What One Maryland Mother Did To Usher Change In Its Special Needs Education System

Katherine Spurlock, a mom of a child with dyslexia and a former public school teacher, has helped pave the way for Maryland's legislators to do something about special needs education. Following a discovery she has made with her daughter's Individualized Education Program (IEP), Spurlock has tapped the help of Sen. Joan Carter Conway and Del. Marc Korman to correct an oversight in the system and potentially set an accountability.

Under the law -- specifically the Individuals with Disabilities Education Act -- special needs children should have a document mapping out his or her Individualized Education Program (IEP). It should contain the particulars of the learning needs of a child provided by the school, which should also help measure progress.

Everything in the IEP is stored and accessible in the state's database. Spurlock learned, however, that there is no data to show IEP budget spending. There is also no updated reports on how effective the programs for special needs children have become.

According to the Washington Post, the data is important because it will help school districts, communities and parents develop more sustainable programs and make use of government funds better once the special needs children are older. Interventions put emphasis on the early years of learning, or early intervention, at least until the third grade.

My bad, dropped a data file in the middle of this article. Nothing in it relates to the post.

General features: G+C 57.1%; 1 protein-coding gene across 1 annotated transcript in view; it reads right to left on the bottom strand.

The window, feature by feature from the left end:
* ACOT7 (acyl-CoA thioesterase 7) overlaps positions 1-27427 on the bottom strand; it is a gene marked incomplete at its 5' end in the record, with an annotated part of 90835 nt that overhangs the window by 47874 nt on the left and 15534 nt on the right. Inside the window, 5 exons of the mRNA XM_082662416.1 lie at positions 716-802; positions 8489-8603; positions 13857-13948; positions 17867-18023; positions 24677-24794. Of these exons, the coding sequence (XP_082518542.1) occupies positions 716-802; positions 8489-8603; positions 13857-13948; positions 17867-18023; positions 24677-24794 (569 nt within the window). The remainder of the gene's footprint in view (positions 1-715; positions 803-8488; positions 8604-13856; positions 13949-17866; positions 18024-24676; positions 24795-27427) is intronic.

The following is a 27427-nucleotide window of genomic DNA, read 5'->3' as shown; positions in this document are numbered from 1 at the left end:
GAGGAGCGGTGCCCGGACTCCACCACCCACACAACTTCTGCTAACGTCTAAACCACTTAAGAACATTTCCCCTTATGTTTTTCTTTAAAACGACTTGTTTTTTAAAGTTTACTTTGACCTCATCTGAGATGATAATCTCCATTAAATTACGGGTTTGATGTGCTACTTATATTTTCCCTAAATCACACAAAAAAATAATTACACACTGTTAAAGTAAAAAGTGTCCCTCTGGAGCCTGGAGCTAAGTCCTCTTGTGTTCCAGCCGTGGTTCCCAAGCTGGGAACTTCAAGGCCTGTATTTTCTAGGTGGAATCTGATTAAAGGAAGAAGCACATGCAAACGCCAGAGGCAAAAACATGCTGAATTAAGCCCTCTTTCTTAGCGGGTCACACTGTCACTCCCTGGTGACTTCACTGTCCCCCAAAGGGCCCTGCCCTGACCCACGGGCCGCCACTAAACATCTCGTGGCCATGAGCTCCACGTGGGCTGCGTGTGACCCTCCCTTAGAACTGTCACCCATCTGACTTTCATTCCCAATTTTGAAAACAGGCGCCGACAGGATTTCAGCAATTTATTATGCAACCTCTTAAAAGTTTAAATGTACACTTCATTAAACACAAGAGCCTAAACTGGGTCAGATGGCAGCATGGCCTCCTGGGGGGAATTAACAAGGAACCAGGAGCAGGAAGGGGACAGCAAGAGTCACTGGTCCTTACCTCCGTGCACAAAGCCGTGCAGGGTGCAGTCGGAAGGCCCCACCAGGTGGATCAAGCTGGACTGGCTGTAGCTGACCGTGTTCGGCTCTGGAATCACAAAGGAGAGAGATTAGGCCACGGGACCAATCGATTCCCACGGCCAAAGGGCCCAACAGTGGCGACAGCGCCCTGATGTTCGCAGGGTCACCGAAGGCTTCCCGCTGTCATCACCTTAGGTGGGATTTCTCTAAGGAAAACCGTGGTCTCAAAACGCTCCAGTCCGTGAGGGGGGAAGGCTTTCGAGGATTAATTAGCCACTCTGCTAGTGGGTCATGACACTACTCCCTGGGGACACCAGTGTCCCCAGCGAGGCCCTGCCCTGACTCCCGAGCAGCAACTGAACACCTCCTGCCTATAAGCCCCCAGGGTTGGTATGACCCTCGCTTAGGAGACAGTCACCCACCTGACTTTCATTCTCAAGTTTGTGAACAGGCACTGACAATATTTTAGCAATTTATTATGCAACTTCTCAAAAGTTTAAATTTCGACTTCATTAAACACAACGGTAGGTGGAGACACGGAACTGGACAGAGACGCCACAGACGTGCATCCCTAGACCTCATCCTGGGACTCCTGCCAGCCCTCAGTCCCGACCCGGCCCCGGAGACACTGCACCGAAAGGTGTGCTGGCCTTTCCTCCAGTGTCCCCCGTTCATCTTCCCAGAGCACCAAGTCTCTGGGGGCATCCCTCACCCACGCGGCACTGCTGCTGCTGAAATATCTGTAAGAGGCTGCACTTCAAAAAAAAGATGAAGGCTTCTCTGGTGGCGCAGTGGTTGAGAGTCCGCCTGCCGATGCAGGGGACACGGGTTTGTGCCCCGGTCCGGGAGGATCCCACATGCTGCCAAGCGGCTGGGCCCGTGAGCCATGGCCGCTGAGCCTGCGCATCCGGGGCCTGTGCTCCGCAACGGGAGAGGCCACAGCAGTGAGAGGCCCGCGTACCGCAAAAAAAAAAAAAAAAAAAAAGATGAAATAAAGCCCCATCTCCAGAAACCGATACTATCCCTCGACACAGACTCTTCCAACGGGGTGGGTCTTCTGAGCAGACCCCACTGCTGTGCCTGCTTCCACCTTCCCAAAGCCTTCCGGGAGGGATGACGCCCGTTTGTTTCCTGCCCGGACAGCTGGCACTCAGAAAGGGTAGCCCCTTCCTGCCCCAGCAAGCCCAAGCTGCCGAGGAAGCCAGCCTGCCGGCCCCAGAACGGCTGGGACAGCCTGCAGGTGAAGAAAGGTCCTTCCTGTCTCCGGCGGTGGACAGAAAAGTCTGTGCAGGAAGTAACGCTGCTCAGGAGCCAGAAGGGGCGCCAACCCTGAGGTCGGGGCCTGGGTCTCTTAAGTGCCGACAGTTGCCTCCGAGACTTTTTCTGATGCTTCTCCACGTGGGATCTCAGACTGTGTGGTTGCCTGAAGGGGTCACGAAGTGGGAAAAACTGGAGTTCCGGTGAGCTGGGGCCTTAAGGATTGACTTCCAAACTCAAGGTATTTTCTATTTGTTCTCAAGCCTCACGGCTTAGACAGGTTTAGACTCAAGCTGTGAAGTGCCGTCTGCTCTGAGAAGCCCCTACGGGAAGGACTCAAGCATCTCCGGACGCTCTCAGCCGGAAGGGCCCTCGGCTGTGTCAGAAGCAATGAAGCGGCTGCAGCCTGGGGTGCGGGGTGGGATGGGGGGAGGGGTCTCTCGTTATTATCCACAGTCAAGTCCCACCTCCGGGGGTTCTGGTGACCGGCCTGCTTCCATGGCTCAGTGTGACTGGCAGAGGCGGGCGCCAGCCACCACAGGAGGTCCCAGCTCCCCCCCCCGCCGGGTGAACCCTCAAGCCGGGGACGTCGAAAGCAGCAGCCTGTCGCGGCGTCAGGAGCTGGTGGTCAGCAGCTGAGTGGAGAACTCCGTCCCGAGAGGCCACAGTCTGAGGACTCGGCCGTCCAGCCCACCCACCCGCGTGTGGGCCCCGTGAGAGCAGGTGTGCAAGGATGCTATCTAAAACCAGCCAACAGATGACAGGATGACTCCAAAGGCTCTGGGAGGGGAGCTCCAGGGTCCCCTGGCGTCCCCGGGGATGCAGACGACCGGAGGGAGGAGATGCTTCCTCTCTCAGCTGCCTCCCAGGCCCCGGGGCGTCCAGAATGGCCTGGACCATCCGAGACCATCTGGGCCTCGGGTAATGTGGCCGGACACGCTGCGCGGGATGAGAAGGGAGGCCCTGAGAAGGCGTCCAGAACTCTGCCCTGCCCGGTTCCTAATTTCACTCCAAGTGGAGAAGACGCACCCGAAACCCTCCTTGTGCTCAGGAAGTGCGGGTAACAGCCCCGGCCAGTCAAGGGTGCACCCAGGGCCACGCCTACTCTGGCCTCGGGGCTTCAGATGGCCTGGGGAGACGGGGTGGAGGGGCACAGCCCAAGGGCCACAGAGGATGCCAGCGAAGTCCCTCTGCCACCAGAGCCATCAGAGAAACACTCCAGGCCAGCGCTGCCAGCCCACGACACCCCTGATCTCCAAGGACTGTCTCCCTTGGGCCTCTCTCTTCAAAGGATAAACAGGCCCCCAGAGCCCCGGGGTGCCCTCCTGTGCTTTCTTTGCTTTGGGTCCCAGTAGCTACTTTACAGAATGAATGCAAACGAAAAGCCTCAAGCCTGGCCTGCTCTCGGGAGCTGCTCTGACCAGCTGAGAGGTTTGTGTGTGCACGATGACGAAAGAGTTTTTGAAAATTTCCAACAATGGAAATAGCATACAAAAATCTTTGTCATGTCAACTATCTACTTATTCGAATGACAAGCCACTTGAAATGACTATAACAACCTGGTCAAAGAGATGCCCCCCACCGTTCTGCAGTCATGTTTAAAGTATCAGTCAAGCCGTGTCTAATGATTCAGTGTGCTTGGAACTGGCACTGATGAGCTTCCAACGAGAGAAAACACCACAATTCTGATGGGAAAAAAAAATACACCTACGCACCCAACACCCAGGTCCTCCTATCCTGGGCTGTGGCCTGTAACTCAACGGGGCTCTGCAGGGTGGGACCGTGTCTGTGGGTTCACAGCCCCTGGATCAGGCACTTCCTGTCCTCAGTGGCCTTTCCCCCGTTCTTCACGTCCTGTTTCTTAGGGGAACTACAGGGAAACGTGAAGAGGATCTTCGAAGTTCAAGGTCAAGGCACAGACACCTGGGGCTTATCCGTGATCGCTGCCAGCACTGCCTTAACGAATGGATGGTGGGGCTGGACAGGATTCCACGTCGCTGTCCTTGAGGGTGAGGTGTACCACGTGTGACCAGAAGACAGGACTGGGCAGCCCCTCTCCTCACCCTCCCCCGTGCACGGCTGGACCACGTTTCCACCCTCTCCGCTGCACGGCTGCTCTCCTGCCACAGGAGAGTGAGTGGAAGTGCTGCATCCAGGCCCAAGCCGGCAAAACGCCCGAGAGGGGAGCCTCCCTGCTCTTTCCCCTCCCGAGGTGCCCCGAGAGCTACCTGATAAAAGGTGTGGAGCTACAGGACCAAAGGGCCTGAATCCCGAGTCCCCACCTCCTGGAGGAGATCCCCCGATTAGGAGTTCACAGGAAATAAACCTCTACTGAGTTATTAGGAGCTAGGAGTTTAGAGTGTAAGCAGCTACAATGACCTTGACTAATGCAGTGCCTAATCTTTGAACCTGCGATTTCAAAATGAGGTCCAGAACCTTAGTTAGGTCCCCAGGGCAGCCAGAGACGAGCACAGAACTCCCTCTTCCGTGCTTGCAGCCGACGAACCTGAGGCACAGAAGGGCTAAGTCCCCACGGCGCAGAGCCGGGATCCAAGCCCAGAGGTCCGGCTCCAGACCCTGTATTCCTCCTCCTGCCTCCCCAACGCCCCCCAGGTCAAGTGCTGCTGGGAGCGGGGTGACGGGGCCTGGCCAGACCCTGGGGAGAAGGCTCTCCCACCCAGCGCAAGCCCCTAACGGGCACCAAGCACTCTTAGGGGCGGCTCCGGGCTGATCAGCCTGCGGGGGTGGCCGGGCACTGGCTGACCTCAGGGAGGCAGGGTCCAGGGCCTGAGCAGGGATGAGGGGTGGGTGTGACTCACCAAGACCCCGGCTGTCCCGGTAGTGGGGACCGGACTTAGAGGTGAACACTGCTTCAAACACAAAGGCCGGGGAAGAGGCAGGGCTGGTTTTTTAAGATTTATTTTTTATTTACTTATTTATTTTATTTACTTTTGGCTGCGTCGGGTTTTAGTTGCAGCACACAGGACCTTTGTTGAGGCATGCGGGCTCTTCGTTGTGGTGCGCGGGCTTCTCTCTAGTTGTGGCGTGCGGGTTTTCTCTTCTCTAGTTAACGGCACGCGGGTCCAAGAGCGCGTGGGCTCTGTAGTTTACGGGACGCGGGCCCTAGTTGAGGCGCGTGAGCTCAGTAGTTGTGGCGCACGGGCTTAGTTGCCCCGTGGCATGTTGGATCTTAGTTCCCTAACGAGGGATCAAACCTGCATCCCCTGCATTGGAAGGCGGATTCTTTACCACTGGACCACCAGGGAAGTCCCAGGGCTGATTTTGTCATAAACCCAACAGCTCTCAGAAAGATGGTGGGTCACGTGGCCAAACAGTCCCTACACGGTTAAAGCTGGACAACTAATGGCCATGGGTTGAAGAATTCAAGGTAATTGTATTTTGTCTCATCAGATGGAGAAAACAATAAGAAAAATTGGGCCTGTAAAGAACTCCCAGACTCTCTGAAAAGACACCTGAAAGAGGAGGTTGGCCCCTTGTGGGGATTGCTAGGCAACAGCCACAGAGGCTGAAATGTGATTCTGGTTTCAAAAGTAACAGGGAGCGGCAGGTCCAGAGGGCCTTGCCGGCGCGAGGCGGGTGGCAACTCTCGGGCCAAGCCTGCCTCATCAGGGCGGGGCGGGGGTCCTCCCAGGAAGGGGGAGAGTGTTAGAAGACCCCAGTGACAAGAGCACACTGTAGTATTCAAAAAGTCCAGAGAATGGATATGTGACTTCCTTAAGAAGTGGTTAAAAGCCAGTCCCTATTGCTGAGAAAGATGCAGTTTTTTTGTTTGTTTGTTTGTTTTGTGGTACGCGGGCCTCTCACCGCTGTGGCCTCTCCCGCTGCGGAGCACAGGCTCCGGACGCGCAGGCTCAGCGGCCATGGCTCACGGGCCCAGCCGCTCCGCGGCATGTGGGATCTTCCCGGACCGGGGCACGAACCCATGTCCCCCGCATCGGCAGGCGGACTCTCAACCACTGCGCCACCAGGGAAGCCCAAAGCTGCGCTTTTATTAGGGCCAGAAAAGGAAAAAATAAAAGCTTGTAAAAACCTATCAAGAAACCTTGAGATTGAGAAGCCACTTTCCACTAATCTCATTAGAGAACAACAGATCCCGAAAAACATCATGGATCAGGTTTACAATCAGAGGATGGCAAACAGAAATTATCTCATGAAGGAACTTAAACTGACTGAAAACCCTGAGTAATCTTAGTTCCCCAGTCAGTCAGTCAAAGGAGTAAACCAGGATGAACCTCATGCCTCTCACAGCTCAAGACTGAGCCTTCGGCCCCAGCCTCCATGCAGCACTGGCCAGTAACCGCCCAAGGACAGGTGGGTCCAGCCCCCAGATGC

After that, the children could be referred to other schools and that's when the learning gap begins to emerge. "There's not much to say when there's no data you can point to that shows how much intervention is going on, how is it benefiting children," the mom said.

To help solve this problem, Spurlock got in touch with Maryland legislators to look into what she has discovered. Conway and Korman have been sympathetic to her cause and have passed separate legislation requiring Maryland's Department of Education and the General Assembly to present annual data of IEPs.

The U.S. Department of Education also mandated school districts in December to identify "disproportionality." This way, federal special education funds could be diverted to more IEPs.

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